Meaning of hard luck in English:

hard luck

Translate hard luck into Spanish


(also hard lines)
informal British
  • Used, often ironically or sarcastically, to express sympathy or commiserations.

    • ‘if you don't like it then hard luck’
    • ‘their hostelry has fine ales but no food so if you're hungry, hard luck!’
    • ‘So Baz, hard luck, maybe better luck next time, but I did say you were backing the wrong team.’
    • ‘‘It is hard luck on those who have not made it but competition for places is very strong and it is a healthy situation to be in,’ said Byas.’
    • ‘If the weather should be bad, as it often is, then hard luck; that was your compulsory day off and you can't have it on another day instead.’
    • ‘So if you're hungry, hard luck, although certainly pay a visit if you value a decent pint and good company in congenial surroundings.’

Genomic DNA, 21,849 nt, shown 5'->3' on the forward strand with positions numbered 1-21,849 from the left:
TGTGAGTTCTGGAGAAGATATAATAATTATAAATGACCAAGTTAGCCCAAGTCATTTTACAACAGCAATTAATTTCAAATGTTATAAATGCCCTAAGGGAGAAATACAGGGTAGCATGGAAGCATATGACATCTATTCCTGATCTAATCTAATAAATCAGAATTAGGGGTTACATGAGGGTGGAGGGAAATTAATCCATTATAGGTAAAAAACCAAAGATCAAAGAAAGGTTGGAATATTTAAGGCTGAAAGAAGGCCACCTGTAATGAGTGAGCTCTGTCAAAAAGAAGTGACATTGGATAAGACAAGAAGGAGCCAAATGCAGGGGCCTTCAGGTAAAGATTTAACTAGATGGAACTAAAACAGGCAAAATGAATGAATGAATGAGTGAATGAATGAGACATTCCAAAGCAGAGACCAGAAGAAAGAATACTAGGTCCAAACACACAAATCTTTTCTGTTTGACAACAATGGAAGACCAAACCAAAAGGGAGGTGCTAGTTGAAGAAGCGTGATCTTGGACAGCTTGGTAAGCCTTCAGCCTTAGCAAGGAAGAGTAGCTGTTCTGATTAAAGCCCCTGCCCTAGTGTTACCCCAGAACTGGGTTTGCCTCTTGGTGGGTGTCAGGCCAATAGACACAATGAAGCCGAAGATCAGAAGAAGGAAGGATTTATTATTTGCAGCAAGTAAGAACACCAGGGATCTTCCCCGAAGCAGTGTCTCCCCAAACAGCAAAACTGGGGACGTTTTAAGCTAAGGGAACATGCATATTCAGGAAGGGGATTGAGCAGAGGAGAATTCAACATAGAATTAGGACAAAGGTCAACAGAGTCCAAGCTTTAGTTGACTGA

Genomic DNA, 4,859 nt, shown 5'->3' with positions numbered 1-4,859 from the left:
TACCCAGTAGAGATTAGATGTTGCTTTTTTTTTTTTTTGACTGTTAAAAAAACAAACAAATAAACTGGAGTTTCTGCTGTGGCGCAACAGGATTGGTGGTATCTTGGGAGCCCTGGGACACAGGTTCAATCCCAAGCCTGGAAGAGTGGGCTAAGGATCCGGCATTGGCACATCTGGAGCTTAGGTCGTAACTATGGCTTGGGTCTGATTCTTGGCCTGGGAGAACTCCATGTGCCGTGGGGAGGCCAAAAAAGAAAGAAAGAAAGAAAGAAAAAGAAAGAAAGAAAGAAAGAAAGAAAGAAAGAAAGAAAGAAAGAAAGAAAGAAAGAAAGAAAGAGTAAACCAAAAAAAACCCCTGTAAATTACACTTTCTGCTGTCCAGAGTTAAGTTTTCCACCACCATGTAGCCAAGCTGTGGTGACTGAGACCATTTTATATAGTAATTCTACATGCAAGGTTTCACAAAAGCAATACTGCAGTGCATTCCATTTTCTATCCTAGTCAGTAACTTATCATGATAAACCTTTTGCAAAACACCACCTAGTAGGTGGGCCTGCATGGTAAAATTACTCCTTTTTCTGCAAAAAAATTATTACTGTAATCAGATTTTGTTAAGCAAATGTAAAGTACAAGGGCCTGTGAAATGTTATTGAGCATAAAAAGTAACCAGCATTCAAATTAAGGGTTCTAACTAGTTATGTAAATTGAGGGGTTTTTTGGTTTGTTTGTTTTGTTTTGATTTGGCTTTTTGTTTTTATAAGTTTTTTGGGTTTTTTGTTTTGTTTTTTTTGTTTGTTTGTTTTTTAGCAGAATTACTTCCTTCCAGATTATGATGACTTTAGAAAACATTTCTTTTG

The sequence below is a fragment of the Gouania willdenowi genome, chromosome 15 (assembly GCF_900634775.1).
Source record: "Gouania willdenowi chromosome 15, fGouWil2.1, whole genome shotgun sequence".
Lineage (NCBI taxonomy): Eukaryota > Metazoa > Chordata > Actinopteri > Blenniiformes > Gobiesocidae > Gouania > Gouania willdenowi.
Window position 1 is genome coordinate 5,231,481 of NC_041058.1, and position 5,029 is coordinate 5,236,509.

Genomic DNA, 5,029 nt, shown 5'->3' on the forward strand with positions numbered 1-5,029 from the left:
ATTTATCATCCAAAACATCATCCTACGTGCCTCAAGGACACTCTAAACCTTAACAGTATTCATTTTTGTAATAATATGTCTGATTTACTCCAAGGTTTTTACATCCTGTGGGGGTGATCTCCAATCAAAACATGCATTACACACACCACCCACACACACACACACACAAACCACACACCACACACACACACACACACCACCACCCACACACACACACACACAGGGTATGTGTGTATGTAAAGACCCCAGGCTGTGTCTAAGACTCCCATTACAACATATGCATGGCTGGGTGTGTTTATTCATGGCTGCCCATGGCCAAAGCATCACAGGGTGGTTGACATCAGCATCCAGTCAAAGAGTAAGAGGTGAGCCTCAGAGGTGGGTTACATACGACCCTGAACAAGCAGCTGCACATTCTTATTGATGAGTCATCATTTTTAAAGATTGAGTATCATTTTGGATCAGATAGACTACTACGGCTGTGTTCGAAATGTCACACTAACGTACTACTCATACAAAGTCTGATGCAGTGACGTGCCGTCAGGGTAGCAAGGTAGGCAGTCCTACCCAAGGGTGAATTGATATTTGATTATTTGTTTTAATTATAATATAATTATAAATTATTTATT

• ‘I say what I think and, unfortunately, if you don't like it, it's hard luck.’
    • ‘It's just hard luck if you are an elderly person who doesn't move that quickly, or some tired and overburdened shopper.’
    • ‘The invites have been sent out, if you didn't get one hard luck, but I'm sure there are plenty more out there.’
    • ‘If you live on the wrong side of the road and rely on your post, hard luck!’
    • ‘Congratulations to the ladies who won the Ladies Basketball county final and hard luck to the men's team who were defeated in the Men's Basketball final.’
    • ‘Congratulations to the Armagh U - 21 team who won the All-Ireland last Saturday and hard luck to the Mayo team.’